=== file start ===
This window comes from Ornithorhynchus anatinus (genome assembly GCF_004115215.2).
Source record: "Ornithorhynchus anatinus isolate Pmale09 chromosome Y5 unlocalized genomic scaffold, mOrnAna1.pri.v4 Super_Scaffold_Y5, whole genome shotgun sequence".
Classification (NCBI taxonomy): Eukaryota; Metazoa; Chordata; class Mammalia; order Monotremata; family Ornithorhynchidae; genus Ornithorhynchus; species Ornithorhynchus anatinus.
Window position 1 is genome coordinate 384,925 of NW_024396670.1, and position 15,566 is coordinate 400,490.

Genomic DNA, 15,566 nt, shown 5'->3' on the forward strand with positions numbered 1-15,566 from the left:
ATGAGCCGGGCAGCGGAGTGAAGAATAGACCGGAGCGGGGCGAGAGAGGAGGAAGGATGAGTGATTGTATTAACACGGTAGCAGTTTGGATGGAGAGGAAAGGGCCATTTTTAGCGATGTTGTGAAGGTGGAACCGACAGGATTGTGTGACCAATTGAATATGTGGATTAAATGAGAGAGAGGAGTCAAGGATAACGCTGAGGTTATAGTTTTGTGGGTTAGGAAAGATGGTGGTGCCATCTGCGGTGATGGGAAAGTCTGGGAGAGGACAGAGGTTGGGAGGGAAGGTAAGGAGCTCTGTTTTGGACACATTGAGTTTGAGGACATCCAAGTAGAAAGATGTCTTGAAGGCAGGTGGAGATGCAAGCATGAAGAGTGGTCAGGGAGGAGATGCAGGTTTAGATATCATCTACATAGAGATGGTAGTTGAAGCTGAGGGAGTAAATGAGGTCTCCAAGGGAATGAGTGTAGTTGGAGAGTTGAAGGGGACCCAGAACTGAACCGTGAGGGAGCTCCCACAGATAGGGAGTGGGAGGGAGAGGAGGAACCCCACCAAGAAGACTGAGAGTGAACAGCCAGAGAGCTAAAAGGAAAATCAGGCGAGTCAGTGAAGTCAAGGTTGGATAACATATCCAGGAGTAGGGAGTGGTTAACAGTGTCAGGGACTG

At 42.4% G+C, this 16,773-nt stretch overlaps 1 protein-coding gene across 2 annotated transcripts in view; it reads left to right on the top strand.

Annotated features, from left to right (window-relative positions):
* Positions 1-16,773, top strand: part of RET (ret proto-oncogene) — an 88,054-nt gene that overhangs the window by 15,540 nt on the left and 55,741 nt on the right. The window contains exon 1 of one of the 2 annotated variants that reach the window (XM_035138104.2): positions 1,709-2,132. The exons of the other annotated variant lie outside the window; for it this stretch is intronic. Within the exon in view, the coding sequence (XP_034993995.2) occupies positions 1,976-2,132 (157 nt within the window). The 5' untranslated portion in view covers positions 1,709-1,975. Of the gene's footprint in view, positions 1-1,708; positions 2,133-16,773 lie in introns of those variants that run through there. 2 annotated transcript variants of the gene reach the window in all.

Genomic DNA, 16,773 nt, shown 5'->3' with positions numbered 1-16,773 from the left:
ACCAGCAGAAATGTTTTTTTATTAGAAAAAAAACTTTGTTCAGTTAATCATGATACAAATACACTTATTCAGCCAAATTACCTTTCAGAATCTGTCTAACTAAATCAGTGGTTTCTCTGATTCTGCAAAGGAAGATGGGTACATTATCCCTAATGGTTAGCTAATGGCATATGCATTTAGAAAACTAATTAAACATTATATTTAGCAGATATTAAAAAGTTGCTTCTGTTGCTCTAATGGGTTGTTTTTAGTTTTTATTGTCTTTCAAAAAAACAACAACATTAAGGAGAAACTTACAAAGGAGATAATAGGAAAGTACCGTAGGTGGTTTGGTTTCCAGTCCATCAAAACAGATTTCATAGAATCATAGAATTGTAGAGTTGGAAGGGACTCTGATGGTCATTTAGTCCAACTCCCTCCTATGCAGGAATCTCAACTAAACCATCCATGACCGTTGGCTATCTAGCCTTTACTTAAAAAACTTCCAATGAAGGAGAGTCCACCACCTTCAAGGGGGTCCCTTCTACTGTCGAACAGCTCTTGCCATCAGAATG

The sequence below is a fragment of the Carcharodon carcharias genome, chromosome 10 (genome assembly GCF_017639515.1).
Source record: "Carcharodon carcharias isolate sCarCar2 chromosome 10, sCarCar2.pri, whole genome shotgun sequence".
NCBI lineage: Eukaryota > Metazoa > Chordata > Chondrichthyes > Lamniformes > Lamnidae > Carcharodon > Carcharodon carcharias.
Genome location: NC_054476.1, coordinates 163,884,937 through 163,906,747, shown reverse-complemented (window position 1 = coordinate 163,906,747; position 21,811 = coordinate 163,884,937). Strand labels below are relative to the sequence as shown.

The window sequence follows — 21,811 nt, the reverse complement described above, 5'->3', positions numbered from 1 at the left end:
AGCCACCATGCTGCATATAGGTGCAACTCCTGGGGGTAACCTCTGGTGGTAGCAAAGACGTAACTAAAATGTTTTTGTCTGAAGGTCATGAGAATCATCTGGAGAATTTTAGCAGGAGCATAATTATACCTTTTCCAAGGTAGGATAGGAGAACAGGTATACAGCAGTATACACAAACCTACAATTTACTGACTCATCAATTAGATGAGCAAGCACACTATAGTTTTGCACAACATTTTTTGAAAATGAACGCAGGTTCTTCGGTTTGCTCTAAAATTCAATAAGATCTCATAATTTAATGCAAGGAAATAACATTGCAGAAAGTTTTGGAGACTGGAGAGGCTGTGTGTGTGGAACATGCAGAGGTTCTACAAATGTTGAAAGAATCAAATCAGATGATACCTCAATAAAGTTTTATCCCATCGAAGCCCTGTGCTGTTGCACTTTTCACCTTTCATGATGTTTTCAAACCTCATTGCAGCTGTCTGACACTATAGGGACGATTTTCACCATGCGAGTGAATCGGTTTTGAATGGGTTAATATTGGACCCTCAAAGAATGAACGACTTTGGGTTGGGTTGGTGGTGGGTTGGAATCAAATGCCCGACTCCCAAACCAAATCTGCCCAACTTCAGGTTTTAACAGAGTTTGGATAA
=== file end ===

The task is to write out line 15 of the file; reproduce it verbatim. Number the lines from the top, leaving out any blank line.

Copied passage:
Genome location: NC_054476.1, coordinates 163,884,937 through 163,906,747, shown reverse-complemented (window position 1 = coordinate 163,906,747; position 21,811 = coordinate 163,884,937). Strand labels below are relative to the sequence as shown.